Twitter is rolling out a new feature that allows users to download their entire archive of Tweets including re-Tweets going back to their very first utterance.
If you want to do this thing, you go to Settings and look for this button:
If you don’t have the button, don’t worry, it’s coming – in English and in every language available on the site. After you request your archive, little elves will run around copying and pasting and then you’ll get an email saying it’s ready.
I have not tried this, but Twitter says the archive will be searchable by month, phrases, hashtags and @names. This is the only thing that makes this whole concept even bearable.
I don’t know about you, but I follow several people who Tweet a few times an hour for at least eight hours a day. That’s a lot of data. Most of that information is timely and once its time has passed, it’s irrelevant. Yes, it might be cool to read about what you ate for lunch this same day two years ago, but do we need this information? No.
The average person who avails themselves of this service will do it for the novelty, but there are cases where this archive could come in handy.
It’s rare, but Twitter has been called to the stand a few times in recent months. Back in February, law enforcement officials subpenaed Twitter for Tweets related to the Occupy Wall Street arrests. Lawyers have also used social media to show intent and prove that defendants were lying about incidents or their whereabouts.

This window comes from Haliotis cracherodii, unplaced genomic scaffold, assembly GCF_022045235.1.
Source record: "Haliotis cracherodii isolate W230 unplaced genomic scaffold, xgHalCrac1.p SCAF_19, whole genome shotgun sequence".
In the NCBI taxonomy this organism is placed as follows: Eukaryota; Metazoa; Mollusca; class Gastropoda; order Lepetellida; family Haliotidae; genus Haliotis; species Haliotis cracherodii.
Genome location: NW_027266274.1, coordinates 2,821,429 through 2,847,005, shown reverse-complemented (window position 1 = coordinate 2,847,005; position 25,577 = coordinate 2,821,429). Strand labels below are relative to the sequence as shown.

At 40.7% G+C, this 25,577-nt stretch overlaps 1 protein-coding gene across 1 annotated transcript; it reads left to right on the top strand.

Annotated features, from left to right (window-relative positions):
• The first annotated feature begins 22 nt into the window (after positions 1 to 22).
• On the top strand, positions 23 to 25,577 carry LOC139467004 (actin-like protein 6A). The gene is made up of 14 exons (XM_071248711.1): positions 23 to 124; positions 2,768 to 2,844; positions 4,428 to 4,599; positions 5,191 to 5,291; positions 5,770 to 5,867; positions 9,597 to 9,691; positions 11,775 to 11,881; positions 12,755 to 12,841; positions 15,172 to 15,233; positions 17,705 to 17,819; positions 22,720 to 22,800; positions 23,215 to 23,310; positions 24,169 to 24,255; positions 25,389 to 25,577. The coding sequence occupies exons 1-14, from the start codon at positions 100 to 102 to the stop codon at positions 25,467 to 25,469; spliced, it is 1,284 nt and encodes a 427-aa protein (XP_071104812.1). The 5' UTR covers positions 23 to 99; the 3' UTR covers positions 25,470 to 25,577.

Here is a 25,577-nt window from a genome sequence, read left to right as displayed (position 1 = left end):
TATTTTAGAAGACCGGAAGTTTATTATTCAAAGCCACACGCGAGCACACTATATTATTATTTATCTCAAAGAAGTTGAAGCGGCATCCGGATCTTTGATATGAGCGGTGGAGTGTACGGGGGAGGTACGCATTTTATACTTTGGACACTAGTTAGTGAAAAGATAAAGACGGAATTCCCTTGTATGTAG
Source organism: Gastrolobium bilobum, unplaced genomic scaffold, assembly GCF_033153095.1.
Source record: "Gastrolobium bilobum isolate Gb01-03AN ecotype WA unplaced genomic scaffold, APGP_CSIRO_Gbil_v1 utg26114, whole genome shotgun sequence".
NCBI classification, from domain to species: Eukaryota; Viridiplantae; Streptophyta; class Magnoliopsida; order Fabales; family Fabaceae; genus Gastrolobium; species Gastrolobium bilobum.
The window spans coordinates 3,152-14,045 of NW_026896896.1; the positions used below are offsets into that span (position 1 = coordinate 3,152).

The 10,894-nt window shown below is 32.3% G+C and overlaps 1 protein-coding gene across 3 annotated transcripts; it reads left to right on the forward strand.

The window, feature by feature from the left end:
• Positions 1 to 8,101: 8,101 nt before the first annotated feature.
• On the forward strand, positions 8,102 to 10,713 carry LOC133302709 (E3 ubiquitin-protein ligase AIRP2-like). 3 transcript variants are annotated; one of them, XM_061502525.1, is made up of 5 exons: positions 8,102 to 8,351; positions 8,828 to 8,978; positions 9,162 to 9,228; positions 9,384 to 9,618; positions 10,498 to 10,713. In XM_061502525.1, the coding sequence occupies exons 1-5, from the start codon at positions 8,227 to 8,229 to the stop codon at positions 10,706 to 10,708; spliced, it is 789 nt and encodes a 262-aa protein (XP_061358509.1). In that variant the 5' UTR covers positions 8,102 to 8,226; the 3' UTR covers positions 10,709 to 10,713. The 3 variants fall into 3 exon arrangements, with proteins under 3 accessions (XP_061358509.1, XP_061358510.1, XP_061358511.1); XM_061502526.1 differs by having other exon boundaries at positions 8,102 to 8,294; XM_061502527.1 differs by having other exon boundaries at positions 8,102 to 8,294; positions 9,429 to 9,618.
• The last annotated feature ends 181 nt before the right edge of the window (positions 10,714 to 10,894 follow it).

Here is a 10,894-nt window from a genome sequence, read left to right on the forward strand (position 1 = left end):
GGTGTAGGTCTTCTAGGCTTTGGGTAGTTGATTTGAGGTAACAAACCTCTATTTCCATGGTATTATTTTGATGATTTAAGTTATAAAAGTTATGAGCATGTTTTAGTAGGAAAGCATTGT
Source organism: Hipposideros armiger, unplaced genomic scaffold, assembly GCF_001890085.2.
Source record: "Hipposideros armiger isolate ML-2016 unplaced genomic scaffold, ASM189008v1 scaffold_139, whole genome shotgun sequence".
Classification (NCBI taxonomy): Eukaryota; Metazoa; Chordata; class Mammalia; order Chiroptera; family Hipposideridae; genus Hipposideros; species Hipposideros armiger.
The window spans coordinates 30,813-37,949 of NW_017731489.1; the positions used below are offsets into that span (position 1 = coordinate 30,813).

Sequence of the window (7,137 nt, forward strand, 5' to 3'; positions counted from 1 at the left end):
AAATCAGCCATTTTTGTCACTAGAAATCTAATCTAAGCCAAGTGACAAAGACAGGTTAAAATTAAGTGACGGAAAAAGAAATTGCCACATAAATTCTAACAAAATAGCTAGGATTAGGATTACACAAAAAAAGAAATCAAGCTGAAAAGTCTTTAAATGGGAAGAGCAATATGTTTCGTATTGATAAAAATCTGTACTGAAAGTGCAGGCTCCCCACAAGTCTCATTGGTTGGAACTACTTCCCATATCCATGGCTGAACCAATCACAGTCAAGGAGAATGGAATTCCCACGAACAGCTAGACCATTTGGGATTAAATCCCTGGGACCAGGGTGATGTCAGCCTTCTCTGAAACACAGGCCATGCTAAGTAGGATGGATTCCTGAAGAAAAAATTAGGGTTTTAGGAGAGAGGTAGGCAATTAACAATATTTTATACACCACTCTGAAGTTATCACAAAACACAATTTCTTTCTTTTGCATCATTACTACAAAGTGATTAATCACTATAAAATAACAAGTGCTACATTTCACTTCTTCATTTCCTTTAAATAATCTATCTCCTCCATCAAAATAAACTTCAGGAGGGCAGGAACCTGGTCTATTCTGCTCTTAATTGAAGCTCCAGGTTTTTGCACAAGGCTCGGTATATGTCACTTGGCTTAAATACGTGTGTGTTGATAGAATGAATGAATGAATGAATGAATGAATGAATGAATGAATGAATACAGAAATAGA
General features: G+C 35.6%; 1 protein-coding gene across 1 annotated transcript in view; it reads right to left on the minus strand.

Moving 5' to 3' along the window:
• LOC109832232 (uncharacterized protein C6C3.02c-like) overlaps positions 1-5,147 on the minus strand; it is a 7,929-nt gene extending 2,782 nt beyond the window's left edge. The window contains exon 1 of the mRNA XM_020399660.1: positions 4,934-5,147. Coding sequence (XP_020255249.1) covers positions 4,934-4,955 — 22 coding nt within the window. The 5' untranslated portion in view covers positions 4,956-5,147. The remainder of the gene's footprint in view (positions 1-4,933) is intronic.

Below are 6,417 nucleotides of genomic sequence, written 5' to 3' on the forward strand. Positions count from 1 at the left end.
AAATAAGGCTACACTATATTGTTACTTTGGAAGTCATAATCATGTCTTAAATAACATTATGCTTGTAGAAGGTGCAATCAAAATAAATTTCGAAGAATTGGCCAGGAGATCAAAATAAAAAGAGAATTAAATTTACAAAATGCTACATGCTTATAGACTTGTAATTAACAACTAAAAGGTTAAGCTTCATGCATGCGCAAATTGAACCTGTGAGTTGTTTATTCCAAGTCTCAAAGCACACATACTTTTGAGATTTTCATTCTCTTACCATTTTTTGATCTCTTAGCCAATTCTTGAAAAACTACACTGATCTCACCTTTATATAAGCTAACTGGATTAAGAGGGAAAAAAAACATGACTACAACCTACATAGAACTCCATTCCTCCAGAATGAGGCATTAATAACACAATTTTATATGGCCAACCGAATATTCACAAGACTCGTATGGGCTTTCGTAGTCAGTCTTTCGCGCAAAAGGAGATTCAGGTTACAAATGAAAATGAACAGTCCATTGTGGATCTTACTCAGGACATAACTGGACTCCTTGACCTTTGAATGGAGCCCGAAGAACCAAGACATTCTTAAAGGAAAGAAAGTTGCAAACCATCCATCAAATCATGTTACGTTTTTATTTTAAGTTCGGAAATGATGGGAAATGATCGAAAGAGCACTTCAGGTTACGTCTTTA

If there’s any chance that you’ll be facing a judge, having a printout of your Tweets might help you prepare for what lies ahead.
If you’re Tweeting on behalf of your business, having a full archive might come in handy. It can be used as a mini-timeline of events over the years. It can also give you some perspective on your customer relationships. If a large portion of your archive is devoted to apologies and promises to fix something, maybe you have a larger problem that needs some attention.
If other people Tweet on behalf of your business, be they paid consultant, employees, or friends wanting to help, you should take advantage of this opportunity to read what’s been said. Twitter is a fast moving medium, so it’s likely that you haven’t seen every Tweet associated with your account. Your archive could be littered with well-meaning missteps or worse yet, blatant lies and nasty responses from a bored worker.
Right now, the archive download appears to be an all or nothing option. Going forward, it would be nice if they offered the ability to choose specific dates. That way you could regularly review your account on a month by month basis.
Are you going to download your Twitter archive? If so, why?